by Oath or affirmation, and particularly describing the places to be searched and the persons or
things to be seized.”
law enforcement community repeatedly complains that the Fourth Amendment
limits their ability to combat crime.
Careful study reveals that the limitations upon law enforcement
actually stem from the various and never ending decisions rendered by
the courts in respect to their interpretation of the Fourth Amendment.
New interpretations may expand or further limit the power of the
police. Such changes often
cause confusion and are subject to change and new interpretation at any
time by the courts. Furthermore,
the due process model does not limit itself to the Fourth Amendment.
The police must also consider the individual rights of the
accused in respect to many of the individual rights guaranteed by the
Bill of Rights. For
example, 1) a right to be
assumed innocent until proven guilty, 2) a right against arrest without
probable cause, 3) a right against self-incrimination, 4) a right to an
attorney, and 5) a right to fair questioning by the police.
Of course this is just a small sampling of the individual rights
guaranteed by the United States Constitution and they are continually
subject to change as interpreted by the courts.
Where does it end? Do the rights of the individual outweigh the rights of the
many? Proponents of
the due process model argue that the rights of the one in fact represent
the rights of the many. However,
everyone does not always view the claims of victory by due process model
proponents as just or moral for that matter.
On March 21, 2001 the American Civil Liberties Union (ACLU)
hailed a 6-3 decision by the United States Supreme Court “holding that
pregnant women cannot be subject to warrantless, suspicionless searches
simply because they are pregnant”.
The issue in question was presented in Ferguson
V. City of Charleston, specifically related to a public hospitals
policy that pregnant women be subjected to surreptitious drug screens of
their urine, results of which were turned over to the police.
The policy resulted in the arrest of twenty-nine women.
The ACLU stated that the decision “sends a clear message that
even a conservative court is not willing to allow the serious erosion of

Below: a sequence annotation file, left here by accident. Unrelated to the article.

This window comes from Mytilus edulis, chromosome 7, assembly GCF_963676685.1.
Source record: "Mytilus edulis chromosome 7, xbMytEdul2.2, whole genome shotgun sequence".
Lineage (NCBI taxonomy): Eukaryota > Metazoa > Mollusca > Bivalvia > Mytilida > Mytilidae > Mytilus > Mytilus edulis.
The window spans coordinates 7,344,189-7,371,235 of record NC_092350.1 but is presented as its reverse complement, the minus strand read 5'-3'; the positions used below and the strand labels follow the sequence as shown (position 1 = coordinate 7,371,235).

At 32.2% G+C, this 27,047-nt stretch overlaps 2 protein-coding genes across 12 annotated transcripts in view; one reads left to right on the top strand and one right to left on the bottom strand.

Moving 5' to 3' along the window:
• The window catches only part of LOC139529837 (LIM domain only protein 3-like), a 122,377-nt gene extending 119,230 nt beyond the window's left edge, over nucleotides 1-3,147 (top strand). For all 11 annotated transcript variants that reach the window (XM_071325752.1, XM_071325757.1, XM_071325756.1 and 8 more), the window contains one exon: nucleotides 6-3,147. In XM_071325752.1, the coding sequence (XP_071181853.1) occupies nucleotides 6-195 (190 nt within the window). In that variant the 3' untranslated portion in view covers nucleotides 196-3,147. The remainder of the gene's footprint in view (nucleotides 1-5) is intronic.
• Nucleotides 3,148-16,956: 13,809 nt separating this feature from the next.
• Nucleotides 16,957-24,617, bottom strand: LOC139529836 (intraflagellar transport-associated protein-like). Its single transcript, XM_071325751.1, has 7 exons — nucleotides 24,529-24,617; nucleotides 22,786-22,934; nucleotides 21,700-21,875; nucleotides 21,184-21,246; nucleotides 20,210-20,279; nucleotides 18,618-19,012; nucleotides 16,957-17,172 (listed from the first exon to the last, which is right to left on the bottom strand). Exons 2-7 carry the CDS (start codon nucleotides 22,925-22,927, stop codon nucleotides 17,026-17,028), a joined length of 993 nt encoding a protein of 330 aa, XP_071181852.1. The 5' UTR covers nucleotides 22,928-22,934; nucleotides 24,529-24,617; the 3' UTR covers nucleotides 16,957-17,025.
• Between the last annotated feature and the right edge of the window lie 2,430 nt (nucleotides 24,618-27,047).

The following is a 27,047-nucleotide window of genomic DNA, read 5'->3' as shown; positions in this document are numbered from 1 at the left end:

our basic constitutional rights in the name of the war on drugs.”
The decision in this case provided an example of the continuing
debate in respect to the due process model.
The decision rendered in Ferguson
V. City of Charleston could be considered a weakness or strength of
the due process model dependent upon your particular perspective.
We have addressed both the crime control model and
the due process model and have found significant strengths and
weaknesses inherent to both of them.
Close examination reveals that law enforcement agencies must
be careful not to allow their agencies to pursue one model with
disregard for the other. Both
appear to have potential pitfalls and dangers that could threaten both
safety and security and the individual freedoms that have made the
United States a beacon of stability and freedom throughout the world.
Liberal proponents of the due process model believe that the
crime control model is too harsh and pursues the ideology of a police
state. The arguments of the
conservative supporters of the crime control model complain that the due
process model protects the guilty at the expense of innocent law abiding
citizens. However, we must recognize that we will probably always be
confronted with ideological conflict from each end of the philosophical
and political spectrum. Considering
the various weaknesses and strengths of the two models some experts,
such as noted criminologist Frank Scmalleger, support a new approach
where “it is realistic to think of the U.S. system of justice as
representative of crime control
through due process”.
Such a philosophy provides a moderate approach that protects the
individual freedoms Americans have fought and died for and protects
society from a criminal element that is intent on doing them harm.
Frank Scmalleger argues that crime control through due process
combines the strengths of the two models while also recognizing and
avoiding the weaknesses and potential dangers to our society.
A true test of this model has been thrust upon the American
justice system. The tragic
and horrific events of the September 11, 2001 terrorist attack upon the
World Trade Center and Pentagon will force a heated and emotional
debate. Thousands of lives
have been lost in a senseless attack on United States soil.
Criminal Justice and Judicial leaders will be confronted with the
daunting task of balancing the responsibility of protecting American
citizens while also protecting the individual rights of those accused.
However, the political winds have already changed with many
Americans concerned primarily with security and safety.
This emotional shift may evolve into a philosophical change and
result in an American public willing to sacrifice a degree of individual
freedom in exchange for security and safety.
Of course, characterization of the terrorist act as an “Act of
War” will almost certainly change the rules.
It is within this context that Cicero’s words will be tested
and my inevitably haunt us.
It is impossible to know what the future holds
in respect to the American justice system.
The future is often determined not by our intentions but by the
uncontrollable events we encounter while pursuing our goals.
Criminal Justice administrators may not be able to achieve every
goal they set for their agency but they can maintain a clear and focused
philosophy. The crime
control through due process model appears to be the best strategy to
deal with crime in the days ahead.
It is interesting to note that Frank Scmalleger’s
interpretation and combination of the two models appears to be
consistent with the very framework laid out by the founding fathers in
the United States Constitution when they wrote, “We
the People of the United States, in Order to form a more perfect Union, establish
justice, insure domestic tranquility,
provide for the common defense,
promote the general welfare, and secure the Blessings of Liberty to
ourselves and our Posterity,
do ordain and establish this Constitution for the United States of
Only time will tell.